Transport, Geoff Hoon, announced his broad acceptance of the recommendations
and his intention to work with the CAA to implement the necessary
COMPETITION COMMISSION'S BAA AIRPORTS
16. In 2006 the Competition Commission began an investigation
into BAA's market dominance. At this point, BAA owned the UK's
three largest airports (all in London), Scotland's three largest
airports (Glasgow, Edinburgh and Aberdeen) and a number of other
regional airports. The investigation has resulted in major changes
to BAA's airport ownership: BAA sold Gatwick Airport in 2008 and
announced in 2011 that it would sell Edinburgh Airport.
It continues to oppose the ruling by the Competition Commission
that it should also sell Stansted Airport.
17. Though the Competition Commission's inquiry was
primarily concerned with BAA's airport ownership, the Commission
also voiced concerns regarding the current framework for airport
economic regulation. It found that the existing system of economic
regulation distorted competition between airlines by adversely
affecting the level, specification and timing of investment and
the appropriate level and quality of service to passengers and
airlines as a result of:
- the absence of statutory duties
and economic licence provisions;
- the limited scope for the regulator to act between
quinquennial reviews, including by means of agreed changes to
licence provisions; and
- the narrow focus of the CAA's statutory duties
in economic regulation (which is to set maximum airport charges
at designated airports every five years) and the way in which
the CAA has given effect to its four statutory objectives [see
paragraph 23 below] in fulfilling these duties.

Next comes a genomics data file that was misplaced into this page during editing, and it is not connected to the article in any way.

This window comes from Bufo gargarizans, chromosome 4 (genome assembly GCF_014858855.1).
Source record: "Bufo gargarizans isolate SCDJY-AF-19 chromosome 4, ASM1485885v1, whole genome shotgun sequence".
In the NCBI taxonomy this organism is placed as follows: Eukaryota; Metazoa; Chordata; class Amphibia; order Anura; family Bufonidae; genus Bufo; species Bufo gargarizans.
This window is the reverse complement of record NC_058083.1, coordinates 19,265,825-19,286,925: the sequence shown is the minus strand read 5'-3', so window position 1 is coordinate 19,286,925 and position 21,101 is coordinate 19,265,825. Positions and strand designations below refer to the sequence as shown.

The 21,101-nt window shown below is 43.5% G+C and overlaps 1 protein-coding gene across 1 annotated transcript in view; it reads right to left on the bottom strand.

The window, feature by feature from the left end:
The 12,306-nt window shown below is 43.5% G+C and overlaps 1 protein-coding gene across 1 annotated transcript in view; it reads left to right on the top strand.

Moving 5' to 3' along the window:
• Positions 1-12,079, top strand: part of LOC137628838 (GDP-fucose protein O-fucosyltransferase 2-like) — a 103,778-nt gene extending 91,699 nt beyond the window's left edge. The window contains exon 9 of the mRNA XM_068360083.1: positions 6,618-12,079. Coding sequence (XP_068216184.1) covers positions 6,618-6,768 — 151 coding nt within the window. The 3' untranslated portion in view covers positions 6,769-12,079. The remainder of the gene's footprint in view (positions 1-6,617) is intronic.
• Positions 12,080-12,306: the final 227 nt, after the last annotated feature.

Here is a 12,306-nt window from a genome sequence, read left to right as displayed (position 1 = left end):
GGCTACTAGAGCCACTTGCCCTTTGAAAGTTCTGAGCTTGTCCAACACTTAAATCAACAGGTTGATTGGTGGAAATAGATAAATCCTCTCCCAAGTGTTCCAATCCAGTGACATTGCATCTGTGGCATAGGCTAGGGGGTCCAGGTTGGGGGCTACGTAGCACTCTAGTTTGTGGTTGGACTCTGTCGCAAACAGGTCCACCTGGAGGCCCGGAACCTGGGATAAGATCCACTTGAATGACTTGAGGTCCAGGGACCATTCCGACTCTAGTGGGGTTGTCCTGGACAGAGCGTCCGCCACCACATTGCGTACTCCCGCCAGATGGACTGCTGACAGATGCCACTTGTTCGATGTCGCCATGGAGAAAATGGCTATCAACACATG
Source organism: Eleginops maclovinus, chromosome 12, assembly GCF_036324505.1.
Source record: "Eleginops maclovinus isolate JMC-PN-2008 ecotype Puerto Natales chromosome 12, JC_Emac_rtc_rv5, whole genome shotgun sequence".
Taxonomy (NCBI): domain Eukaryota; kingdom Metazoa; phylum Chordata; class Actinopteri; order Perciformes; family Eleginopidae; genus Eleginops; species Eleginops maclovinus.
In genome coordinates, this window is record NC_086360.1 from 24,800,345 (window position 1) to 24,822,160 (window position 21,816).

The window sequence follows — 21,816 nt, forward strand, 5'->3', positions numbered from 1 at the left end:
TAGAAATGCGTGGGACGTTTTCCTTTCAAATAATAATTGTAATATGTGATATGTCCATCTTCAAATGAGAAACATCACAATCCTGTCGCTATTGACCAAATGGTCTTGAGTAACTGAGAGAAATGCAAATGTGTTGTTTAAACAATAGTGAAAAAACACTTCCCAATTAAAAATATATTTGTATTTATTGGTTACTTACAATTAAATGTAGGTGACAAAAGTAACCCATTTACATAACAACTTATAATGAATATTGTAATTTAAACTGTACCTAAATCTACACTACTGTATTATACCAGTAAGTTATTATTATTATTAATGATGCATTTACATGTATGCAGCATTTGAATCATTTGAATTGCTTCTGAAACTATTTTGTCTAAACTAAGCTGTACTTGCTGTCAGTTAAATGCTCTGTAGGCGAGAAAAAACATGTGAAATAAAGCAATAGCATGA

DFT CONSULTATION ON ECONOMIC REGULATION
18. In April 2008, the DfT embarked upon a review
of the economic regulation of airports, which included the establishment
of an expert panel, chaired by Professor Martin Cave of Warwick
University, and invited evidence from interested parties covering:
- What should be the objectives
of effective economic regulation of airports?
- What are the weaknesses in the current systems
- What lessons can be learned from alternative
19. In March 2009, the DfT published the findings
of the expert panel and consulted on proposals for reform of the
economic regulation regime for airports, which were based on the
findings of the review.
This consultation introduced the three key principles for future
regulation, namely putting the passenger experience first, providing
a flexible set of regulatory tools and adhering to the principles
of 'Better Regulation'. It also introduced the concept of a licence-based
20. In December 2009, the DfT announced its decision
on the future of airport economic regulation, which largely followed
the proposals in the consultation document. The proposals form
the basis of the draft bill now being considered, although there
have been a small number of significant changes following continued
dialogue with the industry since 2009, notably the granting of
a right of appeal against licence conditions to the airlines and
the removal of the role of Passenger Focus as representative of
WINTER WEATHER RESILIENCE
21. A compounding factor in recent years has been
the failure of some airport services to function during severe